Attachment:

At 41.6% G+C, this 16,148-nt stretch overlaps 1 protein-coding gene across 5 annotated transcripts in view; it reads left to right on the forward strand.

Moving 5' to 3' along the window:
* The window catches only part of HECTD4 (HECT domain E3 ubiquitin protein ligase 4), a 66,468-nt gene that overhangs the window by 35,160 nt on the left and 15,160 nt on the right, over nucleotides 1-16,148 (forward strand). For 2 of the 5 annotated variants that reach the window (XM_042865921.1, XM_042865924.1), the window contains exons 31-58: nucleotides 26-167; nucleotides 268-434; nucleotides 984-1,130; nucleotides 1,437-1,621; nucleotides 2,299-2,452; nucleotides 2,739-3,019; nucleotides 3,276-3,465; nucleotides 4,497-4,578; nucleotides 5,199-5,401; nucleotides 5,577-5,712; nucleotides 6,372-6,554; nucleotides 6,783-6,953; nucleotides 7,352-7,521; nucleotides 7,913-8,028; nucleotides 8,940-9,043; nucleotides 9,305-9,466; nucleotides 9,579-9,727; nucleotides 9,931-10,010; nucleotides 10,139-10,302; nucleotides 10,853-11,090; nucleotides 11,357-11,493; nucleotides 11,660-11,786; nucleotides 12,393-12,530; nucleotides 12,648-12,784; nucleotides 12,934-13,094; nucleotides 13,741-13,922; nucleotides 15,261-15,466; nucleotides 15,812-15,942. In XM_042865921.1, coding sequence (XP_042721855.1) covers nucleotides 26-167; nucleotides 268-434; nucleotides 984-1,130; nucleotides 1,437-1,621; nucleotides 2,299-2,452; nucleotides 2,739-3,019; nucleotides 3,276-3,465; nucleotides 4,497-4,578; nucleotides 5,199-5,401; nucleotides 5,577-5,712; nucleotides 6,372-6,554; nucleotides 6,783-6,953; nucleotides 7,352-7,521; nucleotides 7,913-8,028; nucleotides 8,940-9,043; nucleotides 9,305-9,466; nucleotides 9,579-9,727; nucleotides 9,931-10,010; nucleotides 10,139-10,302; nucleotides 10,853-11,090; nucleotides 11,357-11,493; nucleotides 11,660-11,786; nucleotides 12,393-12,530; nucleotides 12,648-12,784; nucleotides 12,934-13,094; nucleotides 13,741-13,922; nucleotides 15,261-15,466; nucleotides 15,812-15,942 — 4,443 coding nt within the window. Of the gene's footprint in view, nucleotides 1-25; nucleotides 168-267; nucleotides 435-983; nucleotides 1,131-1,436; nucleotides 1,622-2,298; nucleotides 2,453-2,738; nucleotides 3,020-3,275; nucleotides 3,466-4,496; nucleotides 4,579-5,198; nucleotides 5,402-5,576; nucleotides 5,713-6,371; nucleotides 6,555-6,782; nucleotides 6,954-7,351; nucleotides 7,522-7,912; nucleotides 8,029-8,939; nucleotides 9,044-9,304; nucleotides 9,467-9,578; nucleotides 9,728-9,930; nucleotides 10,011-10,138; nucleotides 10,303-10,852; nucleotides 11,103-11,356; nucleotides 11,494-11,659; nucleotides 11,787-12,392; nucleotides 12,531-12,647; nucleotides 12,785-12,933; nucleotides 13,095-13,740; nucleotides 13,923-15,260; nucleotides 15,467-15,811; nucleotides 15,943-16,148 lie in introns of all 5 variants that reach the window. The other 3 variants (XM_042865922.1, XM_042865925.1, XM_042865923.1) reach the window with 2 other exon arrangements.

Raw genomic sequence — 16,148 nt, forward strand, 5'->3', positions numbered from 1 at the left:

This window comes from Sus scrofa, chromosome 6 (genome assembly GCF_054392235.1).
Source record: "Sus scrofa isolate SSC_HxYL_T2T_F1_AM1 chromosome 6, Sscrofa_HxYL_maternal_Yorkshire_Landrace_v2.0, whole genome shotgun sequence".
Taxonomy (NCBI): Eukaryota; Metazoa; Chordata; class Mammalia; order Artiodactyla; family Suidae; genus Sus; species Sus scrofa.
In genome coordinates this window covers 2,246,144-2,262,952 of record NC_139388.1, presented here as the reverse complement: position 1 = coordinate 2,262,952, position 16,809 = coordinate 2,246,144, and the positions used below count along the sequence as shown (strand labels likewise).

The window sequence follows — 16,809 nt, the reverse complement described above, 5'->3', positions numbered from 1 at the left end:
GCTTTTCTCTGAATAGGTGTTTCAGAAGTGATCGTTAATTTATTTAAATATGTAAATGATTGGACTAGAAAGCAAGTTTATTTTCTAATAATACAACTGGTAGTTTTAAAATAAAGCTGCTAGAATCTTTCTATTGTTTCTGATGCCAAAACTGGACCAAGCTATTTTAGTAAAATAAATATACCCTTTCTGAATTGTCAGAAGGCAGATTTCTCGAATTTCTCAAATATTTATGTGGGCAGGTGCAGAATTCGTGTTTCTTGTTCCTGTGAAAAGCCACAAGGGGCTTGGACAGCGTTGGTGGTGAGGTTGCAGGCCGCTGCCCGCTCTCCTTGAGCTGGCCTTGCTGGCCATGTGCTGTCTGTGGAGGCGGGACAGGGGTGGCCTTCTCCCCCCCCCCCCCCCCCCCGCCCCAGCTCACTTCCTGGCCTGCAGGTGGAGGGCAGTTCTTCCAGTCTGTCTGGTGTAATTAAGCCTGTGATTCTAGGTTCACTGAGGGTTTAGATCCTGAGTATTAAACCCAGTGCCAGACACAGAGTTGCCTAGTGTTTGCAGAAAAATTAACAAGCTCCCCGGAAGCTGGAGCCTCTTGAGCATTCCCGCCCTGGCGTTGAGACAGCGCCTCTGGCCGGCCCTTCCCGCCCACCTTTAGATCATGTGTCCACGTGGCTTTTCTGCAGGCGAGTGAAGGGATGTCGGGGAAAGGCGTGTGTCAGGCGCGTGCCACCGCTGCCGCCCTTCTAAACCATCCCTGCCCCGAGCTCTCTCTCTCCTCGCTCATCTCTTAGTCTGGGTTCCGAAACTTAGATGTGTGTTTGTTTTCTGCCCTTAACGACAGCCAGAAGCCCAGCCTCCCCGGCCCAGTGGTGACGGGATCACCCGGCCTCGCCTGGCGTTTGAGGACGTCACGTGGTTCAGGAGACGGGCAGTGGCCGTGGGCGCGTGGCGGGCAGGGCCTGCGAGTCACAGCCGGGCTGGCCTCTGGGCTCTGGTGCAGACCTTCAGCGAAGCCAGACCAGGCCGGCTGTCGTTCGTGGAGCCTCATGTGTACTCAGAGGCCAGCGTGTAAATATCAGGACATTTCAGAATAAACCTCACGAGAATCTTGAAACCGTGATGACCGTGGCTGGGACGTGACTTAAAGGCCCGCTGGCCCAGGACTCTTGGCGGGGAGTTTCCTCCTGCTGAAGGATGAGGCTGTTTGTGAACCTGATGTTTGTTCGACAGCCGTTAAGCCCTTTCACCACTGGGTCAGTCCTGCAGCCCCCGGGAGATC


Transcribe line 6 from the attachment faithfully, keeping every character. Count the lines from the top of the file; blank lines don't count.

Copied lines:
Source record: "Sus scrofa isolate SSC_HxYL_T2T_F1_AM1 chromosome 6, Sscrofa_HxYL_maternal_Yorkshire_Landrace_v2.0, whole genome shotgun sequence".